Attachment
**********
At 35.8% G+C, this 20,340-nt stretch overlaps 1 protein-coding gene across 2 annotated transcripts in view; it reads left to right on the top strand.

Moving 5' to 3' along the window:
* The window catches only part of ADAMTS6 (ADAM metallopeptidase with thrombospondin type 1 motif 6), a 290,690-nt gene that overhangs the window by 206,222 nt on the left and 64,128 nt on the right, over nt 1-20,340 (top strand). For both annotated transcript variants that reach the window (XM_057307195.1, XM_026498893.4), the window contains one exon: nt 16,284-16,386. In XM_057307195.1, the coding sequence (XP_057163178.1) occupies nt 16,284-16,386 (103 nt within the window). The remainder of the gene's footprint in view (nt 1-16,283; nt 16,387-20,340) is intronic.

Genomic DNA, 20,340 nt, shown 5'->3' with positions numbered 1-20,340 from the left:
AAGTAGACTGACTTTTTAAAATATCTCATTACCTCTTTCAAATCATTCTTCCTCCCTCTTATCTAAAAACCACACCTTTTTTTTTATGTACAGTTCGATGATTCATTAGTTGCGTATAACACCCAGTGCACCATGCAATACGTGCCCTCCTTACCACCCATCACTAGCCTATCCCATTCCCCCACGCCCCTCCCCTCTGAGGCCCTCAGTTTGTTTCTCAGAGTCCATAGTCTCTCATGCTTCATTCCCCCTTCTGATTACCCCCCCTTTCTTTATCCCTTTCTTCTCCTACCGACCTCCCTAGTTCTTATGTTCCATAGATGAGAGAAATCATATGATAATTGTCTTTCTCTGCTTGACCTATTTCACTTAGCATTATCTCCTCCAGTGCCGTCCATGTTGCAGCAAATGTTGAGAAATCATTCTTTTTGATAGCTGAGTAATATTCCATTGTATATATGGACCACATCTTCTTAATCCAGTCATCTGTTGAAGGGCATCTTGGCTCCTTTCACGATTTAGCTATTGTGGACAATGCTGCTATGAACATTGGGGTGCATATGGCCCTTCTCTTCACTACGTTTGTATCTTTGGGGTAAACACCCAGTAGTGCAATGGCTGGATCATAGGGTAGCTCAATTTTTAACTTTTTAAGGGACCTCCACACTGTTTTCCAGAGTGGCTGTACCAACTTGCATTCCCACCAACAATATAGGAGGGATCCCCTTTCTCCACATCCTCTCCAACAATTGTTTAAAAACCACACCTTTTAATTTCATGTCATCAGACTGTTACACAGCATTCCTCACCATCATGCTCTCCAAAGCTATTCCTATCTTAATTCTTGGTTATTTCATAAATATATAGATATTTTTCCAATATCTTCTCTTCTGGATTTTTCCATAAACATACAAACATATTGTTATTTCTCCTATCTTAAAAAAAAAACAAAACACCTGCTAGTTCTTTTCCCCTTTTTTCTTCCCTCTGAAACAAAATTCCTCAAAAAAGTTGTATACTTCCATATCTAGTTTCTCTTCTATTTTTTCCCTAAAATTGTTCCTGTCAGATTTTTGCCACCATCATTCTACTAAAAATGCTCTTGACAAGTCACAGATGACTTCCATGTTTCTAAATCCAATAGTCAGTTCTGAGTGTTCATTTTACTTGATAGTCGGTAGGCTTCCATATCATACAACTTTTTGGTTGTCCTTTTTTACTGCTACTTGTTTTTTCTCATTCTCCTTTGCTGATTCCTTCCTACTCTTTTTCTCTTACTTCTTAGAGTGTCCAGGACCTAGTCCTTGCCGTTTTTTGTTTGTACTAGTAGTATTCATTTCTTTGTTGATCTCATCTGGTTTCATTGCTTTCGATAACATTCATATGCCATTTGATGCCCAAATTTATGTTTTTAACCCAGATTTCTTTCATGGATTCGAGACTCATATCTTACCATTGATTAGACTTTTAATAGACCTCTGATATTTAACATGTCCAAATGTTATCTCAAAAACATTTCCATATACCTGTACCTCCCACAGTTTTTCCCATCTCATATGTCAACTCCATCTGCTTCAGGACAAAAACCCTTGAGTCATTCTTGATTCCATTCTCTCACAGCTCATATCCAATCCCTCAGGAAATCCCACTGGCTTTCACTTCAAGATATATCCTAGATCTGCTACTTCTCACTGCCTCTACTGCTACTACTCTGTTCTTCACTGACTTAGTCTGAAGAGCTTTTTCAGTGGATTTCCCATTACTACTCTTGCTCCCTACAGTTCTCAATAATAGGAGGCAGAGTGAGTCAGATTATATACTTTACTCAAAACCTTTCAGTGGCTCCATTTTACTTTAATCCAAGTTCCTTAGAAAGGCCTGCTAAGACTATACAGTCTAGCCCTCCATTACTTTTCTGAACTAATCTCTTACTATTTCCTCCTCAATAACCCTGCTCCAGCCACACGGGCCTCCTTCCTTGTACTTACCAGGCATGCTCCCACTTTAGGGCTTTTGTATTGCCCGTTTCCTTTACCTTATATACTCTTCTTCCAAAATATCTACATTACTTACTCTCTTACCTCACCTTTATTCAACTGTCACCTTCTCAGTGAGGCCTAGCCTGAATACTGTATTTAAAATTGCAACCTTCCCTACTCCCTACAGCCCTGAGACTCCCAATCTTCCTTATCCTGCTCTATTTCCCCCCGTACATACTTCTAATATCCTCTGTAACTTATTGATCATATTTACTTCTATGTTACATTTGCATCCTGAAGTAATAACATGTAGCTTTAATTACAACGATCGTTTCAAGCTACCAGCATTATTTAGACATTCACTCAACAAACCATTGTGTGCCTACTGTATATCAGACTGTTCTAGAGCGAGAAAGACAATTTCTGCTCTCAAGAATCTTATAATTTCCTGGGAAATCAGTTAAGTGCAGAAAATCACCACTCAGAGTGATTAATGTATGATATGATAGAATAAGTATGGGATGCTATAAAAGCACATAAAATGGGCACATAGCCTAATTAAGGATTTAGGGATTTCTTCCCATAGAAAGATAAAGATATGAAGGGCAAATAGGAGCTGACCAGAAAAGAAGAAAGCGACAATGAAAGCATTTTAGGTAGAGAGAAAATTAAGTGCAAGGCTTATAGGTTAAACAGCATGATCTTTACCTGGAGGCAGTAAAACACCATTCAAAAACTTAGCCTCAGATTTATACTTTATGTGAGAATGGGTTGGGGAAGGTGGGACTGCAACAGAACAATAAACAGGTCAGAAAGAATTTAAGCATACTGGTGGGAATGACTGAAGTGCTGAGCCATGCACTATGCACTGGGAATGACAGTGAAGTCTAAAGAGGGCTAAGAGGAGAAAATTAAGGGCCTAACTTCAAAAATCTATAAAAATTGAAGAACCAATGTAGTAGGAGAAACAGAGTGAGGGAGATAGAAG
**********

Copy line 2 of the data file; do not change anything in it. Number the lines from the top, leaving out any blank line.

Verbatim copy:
Moving 5' to 3' along the window: